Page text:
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As always, I was amazed by what students figured out in such a short time.  One group really wanted to put holes in the top of the smoke stacks on a boat they were making.  They tried several different things and never once got frustrated.  I was fortunate enough to be with them at that moment of exploration and encouraged them to keep trying.  After several attempts, they figured out how to put one cylinder inside another and make the inside cylinder a hole.  It looks great in Tinkercad, so we’ll see how it translates to 3D printing.  These same types of conversations were happening in every group.

Deep in thought

Deep in thought

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Ship with holes in the smoke stack

I also loved that we did not tell students what they had to create.  The only guideline was that students work together to create something for their larger kinetic sculpture.  Every group created something totally different from a block filled with words to a barn to a ship.

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As usual, we are always crunched for time in school.  This was a great first pass at using Tinkercad with an entire grade level.  I’m hopeful that in the future we will figure out ways to increase the amount of time that students get to spend on their designs.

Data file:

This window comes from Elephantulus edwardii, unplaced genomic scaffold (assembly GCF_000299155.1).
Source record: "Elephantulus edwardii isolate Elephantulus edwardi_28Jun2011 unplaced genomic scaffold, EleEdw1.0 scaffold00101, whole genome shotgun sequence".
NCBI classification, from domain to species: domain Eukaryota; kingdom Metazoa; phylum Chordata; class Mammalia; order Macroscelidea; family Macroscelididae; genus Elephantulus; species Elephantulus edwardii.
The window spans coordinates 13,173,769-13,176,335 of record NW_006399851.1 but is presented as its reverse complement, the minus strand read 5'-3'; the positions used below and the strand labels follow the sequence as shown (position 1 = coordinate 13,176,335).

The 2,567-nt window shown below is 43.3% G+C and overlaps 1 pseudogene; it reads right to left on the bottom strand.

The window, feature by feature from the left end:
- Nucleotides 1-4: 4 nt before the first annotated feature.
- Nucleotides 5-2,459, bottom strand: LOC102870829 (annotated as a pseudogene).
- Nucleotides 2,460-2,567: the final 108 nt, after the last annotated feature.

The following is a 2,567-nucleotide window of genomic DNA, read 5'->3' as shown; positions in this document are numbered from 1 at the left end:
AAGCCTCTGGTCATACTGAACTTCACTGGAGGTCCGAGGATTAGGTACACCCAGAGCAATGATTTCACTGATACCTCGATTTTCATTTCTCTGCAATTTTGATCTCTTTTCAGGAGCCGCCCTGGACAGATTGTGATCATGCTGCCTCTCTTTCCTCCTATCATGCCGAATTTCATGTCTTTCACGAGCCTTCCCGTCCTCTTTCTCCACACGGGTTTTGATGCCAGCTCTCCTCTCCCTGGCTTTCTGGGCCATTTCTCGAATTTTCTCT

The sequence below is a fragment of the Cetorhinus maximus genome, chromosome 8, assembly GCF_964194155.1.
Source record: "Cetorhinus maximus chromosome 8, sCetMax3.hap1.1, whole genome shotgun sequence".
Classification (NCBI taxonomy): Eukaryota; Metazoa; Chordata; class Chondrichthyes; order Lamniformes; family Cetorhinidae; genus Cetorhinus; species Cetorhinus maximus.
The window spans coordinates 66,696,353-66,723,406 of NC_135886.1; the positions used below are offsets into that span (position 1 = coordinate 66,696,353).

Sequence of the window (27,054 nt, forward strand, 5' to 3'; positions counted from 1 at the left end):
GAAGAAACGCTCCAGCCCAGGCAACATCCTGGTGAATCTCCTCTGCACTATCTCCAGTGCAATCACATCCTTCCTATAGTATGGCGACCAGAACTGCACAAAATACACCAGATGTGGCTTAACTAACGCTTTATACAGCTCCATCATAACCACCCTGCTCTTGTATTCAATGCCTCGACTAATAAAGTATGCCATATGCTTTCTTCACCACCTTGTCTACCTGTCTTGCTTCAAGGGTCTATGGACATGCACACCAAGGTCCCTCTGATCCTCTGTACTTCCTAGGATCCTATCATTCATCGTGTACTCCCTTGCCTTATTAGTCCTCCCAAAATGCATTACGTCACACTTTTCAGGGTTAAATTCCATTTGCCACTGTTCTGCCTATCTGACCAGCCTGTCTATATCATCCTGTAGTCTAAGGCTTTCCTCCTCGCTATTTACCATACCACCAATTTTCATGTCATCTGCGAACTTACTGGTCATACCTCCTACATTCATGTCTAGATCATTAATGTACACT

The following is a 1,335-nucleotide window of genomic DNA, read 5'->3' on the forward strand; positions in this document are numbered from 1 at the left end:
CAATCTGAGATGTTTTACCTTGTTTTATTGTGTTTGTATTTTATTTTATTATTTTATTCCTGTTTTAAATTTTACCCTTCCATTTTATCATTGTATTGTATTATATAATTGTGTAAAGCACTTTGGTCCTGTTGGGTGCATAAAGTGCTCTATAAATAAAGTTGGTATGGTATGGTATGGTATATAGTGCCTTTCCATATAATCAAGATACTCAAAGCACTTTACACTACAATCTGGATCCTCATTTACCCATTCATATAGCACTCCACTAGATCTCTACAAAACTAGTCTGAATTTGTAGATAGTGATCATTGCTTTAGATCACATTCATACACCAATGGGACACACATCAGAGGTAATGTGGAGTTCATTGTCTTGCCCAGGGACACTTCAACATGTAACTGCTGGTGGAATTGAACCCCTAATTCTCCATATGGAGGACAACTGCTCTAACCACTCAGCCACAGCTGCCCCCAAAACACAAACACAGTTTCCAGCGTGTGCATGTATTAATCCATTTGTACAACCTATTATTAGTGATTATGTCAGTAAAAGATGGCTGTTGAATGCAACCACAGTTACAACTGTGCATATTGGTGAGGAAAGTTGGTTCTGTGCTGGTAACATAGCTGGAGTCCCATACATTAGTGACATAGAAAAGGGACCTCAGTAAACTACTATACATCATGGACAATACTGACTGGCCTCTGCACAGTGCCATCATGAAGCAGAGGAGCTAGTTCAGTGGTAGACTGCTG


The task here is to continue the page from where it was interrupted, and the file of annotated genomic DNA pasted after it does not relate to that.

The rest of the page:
6 thoughts on “3rd Grade Kinetic Sculptures with Tinkercad, Makerbot, Collaboration, and Imagination

  1. […] 3rd Grade Kinetic Sculptures with Tinkercad, Makerbot, Collaboration, and Imagination | Barrow Media… : 3rd graders use Tinkercad program and Makerbot to create kinetic sculptures in art class.  I’ve been trying to figure out how to tie in 3D printers with curriculum, and this is perfect! […]

  2. […] Our art teacher, art student teacher, and I have been having a blast with 3rd graders designing kinetic sculptures.  About 2 weeks ago, students came to the library during art to learn about Tinkercad and how artists use technology to create.  Before this lesson, they watched a Tinkercad tutorial.  In small groups, they designed an object for 3D printing.  Whatever they designed would become one piece of a larger kinetic sculpture in art.  You can read more about that experience here.   […]

  3. Michelle Thorne says:

    Great ideas! I’m exploring now how to get 3D printing kicked off for my students in our technology lab. I’m so happy to have stumbled upon your posts.

    I know TinkerCAD has age requirements, how did you go about getting all of your accounts setup for the kids to use? Feel free to email me directly too. It seems like this is the most used program among elementary students for 3D design.

    Michelle

  4. jonathan says:

    can you please mention the duration of the session? and even better, the duration of each part of the session?
    this will help me planning similar activity…

    Thanks,
    Jonathan

    • plemmonsa says:

      The full lesson was an hour. There was a very brief intro from the art teacher for about 5 minutes. Groups spent about 40-45 minutes brainstorming and working together in Tinkercad. The final 5 minutes was naming and saving the files. The STL conversion was done after the class left.